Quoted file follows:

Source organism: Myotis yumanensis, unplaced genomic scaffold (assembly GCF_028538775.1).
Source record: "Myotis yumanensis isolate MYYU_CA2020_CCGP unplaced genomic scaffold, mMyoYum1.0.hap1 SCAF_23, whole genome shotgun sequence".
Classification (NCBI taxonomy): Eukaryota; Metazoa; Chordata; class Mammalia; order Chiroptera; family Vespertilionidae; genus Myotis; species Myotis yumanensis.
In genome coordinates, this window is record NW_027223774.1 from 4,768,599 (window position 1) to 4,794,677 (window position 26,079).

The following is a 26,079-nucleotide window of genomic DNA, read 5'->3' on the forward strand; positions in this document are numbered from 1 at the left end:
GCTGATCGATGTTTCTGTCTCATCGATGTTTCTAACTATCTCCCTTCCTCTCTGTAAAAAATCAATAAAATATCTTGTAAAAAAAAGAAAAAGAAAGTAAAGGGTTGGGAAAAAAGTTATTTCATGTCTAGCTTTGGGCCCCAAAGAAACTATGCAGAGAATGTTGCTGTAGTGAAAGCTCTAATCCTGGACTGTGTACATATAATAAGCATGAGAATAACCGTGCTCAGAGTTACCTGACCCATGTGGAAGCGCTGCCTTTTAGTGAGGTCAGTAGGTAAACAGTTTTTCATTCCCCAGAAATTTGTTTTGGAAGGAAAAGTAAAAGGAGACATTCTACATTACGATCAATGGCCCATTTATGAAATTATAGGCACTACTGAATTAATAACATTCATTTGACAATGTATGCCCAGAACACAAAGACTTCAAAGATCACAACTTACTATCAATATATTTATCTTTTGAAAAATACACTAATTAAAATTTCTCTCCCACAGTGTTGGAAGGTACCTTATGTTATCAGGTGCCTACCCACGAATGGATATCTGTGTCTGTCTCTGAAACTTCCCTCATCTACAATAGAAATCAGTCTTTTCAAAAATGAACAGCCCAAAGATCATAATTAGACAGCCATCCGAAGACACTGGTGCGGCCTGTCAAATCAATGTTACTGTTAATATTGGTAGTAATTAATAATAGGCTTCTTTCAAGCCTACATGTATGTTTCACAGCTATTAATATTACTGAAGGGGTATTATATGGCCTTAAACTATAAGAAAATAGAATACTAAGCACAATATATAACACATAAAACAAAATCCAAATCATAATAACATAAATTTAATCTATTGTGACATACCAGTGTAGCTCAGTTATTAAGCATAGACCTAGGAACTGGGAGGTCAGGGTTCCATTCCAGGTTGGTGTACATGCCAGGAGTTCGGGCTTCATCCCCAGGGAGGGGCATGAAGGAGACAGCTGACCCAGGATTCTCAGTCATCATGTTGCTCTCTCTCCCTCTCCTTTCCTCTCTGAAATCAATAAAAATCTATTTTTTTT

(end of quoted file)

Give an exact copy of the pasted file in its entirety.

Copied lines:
Source organism: Myotis yumanensis, unplaced genomic scaffold (assembly GCF_028538775.1).
Source record: "Myotis yumanensis isolate MYYU_CA2020_CCGP unplaced genomic scaffold, mMyoYum1.0.hap1 SCAF_23, whole genome shotgun sequence".
Classification (NCBI taxonomy): Eukaryota; Metazoa; Chordata; class Mammalia; order Chiroptera; family Vespertilionidae; genus Myotis; species Myotis yumanensis.
In genome coordinates, this window is record NW_027223774.1 from 4,768,599 (window position 1) to 4,794,677 (window position 26,079).

The following is a 26,079-nucleotide window of genomic DNA, read 5'->3' on the forward strand; positions in this document are numbered from 1 at the left end:
GCTGATCGATGTTTCTGTCTCATCGATGTTTCTAACTATCTCCCTTCCTCTCTGTAAAAAATCAATAAAATATCTTGTAAAAAAAAGAAAAAGAAAGTAAAGGGTTGGGAAAAAAGTTATTTCATGTCTAGCTTTGGGCCCCAAAGAAACTATGCAGAGAATGTTGCTGTAGTGAAAGCTCTAATCCTGGACTGTGTACATATAATAAGCATGAGAATAACCGTGCTCAGAGTTACCTGACCCATGTGGAAGCGCTGCCTTTTAGTGAGGTCAGTAGGTAAACAGTTTTTCATTCCCCAGAAATTTGTTTTGGAAGGAAAAGTAAAAGGAGACATTCTACATTACGATCAATGGCCCATTTATGAAATTATAGGCACTACTGAATTAATAACATTCATTTGACAATGTATGCCCAGAACACAAAGACTTCAAAGATCACAACTTACTATCAATATATTTATCTTTTGAAAAATACACTAATTAAAATTTCTCTCCCACAGTGTTGGAAGGTACCTTATGTTATCAGGTGCCTACCCACGAATGGATATCTGTGTCTGTCTCTGAAACTTCCCTCATCTACAATAGAAATCAGTCTTTTCAAAAATGAACAGCCCAAAGATCATAATTAGACAGCCATCCGAAGACACTGGTGCGGCCTGTCAAATCAATGTTACTGTTAATATTGGTAGTAATTAATAATAGGCTTCTTTCAAGCCTACATGTATGTTTCACAGCTATTAATATTACTGAAGGGGTATTATATGGCCTTAAACTATAAGAAAATAGAATACTAAGCACAATATATAACACATAAAACAAAATCCAAATCATAATAACATAAATTTAATCTATTGTGACATACCAGTGTAGCTCAGTTATTAAGCATAGACCTAGGAACTGGGAGGTCAGGGTTCCATTCCAGGTTGGTGTACATGCCAGGAGTTCGGGCTTCATCCCCAGGGAGGGGCATGAAGGAGACAGCTGACCCAGGATTCTCAGTCATCATGTTGCTCTCTCTCCCTCTCCTTTCCTCTCTGAAATCAATAAAAATCTATTTTTTTT